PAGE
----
Wichita was put under a tornado emergency due to a giant tornado, which is part of a series of intense thunder storms in the Great Plains, moving through Kansas and threatening to destroy homes, reports CNN.
The “confirmed large and extremely dangerous tornado was located just east of Conway Springs and moving northeast at 35 mph,” going near the Wichita area, the National Weather Service reported on Saturday night. “This is a particularly dangerous situation.”
The National Weather Service was reporting it was likely that damage, “and complete destruction [are] possible.” However by 10 p.m. (11 p.m. ET), no excessive damages had been reported by Kansas authorities.
Iowa wasn’t as lucky. Earlier in the day “a possible tornado” wound up hitting a hospital Saturday evening in Creston, Iowa, as reported by a dispatcher with the Union County Sheriff’s Department. As a result, a search-and-rescue operation was issued.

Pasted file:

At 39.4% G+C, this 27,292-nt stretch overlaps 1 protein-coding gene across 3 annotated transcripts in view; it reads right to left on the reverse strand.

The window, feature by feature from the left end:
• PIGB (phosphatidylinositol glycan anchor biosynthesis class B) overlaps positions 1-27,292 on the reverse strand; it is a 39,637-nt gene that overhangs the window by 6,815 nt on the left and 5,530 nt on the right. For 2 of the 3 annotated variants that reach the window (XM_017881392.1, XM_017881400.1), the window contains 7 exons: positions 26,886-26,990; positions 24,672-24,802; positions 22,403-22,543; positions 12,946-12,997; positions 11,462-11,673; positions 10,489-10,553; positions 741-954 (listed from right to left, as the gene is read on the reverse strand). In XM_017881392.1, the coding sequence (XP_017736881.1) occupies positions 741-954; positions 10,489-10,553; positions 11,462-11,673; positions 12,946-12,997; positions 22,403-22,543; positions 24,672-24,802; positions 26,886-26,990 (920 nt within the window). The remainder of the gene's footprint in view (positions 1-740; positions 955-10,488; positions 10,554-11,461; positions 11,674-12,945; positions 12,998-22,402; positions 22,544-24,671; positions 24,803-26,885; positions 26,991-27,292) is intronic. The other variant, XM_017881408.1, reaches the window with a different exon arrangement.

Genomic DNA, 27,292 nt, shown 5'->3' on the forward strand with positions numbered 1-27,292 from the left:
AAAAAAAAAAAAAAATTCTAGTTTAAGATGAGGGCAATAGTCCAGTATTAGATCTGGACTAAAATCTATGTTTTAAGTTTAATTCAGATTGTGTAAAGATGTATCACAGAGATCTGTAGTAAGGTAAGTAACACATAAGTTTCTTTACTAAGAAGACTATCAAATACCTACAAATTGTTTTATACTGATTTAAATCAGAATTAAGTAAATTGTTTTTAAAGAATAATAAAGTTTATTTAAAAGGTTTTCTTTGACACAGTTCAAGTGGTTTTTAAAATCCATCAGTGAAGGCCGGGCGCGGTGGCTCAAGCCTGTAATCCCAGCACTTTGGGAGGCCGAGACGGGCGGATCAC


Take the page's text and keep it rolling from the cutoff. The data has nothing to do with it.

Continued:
“We have been hit. We are triaging and moving patients,” a spokeswoman at Greater Regional Medical Center in the south-central Iowa city confirmed.
Though Kansas authorities had not reported any serious damages, Governor Sam Brownback was still urging people to be cautious and issued this advisory: “If you’re on the road, get off as soon as you can and find some shelter.”
A deadly twister that touched down in Woodward, Oklahoma early Sunday killed five people. The tornado was part of the severe thunder storm system that erupted in the mid west.
Mayor of Woodward, Roscoe Hill didn’t hear sirens before the fatal tornado began its destruction on Oklahoma soil. “We had a little tornado earlier …. and they blew all the sirens. When this one came in, our sirens weren’t working. We didn’t have a very good storm alert,” he said.
Do you think the people would have been able to survive if the sirens had gone off?